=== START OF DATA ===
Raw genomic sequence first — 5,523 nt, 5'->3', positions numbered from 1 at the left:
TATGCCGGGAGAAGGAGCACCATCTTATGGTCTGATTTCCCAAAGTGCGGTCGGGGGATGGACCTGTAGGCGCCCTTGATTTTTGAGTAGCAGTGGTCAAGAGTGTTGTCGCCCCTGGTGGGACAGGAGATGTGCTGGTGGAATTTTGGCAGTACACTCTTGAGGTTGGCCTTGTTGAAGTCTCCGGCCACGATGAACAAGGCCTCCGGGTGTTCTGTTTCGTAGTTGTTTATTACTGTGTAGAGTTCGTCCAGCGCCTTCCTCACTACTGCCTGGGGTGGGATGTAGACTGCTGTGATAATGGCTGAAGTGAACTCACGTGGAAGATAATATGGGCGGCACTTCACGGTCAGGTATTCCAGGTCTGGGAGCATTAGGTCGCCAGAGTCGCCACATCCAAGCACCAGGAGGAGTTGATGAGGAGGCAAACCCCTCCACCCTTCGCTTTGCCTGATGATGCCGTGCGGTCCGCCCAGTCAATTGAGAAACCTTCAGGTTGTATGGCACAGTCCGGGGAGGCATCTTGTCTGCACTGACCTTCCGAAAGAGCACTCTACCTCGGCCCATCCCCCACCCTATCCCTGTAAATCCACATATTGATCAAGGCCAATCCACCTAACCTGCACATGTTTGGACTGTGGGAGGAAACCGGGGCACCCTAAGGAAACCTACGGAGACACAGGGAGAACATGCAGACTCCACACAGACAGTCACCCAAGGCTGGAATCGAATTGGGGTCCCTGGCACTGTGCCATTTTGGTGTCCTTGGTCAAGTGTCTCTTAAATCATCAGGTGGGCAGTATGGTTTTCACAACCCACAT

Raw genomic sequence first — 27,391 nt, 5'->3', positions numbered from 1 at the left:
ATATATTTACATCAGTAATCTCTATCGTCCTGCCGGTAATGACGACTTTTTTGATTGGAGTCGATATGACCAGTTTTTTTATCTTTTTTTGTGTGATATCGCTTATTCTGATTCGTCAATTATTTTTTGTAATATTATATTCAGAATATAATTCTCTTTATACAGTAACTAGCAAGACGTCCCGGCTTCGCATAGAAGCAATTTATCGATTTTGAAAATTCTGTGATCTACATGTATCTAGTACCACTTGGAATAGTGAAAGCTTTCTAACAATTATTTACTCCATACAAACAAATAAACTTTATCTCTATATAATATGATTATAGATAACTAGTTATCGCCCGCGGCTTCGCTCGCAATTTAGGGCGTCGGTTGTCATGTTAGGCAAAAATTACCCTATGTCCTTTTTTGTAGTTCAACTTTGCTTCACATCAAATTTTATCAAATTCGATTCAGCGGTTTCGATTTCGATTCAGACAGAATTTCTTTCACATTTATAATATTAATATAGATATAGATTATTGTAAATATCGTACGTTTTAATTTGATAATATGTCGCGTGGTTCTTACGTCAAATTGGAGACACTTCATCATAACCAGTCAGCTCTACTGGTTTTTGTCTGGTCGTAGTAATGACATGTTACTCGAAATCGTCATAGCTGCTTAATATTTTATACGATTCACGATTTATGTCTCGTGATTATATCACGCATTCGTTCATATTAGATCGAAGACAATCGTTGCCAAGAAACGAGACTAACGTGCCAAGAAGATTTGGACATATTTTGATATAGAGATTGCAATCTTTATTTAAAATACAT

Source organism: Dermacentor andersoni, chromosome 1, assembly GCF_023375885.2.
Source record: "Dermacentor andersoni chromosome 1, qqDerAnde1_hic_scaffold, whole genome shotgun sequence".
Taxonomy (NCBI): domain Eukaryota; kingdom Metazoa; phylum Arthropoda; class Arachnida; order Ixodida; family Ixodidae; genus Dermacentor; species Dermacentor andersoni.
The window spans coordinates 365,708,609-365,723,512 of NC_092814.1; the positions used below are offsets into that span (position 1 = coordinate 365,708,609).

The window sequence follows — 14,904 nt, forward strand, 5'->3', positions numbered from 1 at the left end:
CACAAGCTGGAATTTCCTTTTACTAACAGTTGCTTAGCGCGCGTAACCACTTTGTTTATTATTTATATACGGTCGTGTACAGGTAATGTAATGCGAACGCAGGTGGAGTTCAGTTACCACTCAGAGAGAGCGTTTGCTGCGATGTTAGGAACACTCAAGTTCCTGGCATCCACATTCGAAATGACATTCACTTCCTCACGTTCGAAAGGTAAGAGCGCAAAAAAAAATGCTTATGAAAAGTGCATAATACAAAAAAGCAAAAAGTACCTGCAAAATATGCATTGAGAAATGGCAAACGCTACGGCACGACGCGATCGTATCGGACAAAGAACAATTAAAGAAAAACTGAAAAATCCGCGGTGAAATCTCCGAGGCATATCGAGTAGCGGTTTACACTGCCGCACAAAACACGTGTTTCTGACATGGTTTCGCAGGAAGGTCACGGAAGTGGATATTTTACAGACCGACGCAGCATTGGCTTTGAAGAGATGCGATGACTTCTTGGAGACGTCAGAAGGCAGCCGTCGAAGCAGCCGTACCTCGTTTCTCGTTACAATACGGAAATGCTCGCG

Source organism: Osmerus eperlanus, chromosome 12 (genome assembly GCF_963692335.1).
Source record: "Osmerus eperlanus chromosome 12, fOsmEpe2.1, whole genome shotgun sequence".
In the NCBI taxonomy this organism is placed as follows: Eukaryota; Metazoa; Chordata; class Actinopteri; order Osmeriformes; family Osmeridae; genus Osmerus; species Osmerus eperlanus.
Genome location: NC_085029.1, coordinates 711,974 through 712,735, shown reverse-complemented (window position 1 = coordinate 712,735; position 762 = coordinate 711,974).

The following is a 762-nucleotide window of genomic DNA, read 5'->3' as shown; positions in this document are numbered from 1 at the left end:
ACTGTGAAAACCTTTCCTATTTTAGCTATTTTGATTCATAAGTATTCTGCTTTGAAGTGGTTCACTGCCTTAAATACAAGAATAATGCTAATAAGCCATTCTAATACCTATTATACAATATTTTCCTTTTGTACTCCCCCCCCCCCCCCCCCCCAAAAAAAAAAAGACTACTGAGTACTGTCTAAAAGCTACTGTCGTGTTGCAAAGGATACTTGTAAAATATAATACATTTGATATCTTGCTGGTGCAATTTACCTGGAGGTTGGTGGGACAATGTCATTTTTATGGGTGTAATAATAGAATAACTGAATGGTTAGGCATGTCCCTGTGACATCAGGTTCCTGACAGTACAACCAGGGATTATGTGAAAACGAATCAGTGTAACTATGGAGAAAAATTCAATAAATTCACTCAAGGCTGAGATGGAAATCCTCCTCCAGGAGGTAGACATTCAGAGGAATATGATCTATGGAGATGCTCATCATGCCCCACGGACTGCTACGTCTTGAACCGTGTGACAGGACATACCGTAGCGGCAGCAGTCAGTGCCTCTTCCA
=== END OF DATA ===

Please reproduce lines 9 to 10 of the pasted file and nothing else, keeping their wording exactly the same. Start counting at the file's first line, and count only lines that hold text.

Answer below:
The window sequence follows — 14,904 nt, forward strand, 5'->3', positions numbered from 1 at the left end:
CACAAGCTGGAATTTCCTTTTACTAACAGTTGCTTAGCGCGCGTAACCACTTTGTTTATTATTTATATACGGTCGTGTACAGGTAATGTAATGCGAACGCAGGTGGAGTTCAGTTACCACTCAGAGAGAGCGTTTGCTGCGATGTTAGGAACACTCAAGTTCCTGGCATCCACATTCGAAATGACATTCACTTCCTCACGTTCGAAAGGTAAGAGCGCAAAAAAAAATGCTTATGAAAAGTGCATAATACAAAAAAGCAAAAAGTACCTGCAAAATATGCATTGAGAAATGGCAAACGCTACGGCACGACGCGATCGTATCGGACAAAGAACAATTAAAGAAAAACTGAAAAATCCGCGGTGAAATCTCCGAGGCATATCGAGTAGCGGTTTACACTGCCGCACAAAACACGTGTTTCTGACATGGTTTCGCAGGAAGGTCACGGAAGTGGATATTTTACAGACCGACGCAGCATTGGCTTTGAAGAGATGCGATGACTTCTTGGAGACGTCAGAAGGCAGCCGTCGAAGCAGCCGTACCTCGTTTCTCGTTACAATACGGAAATGCTCGCG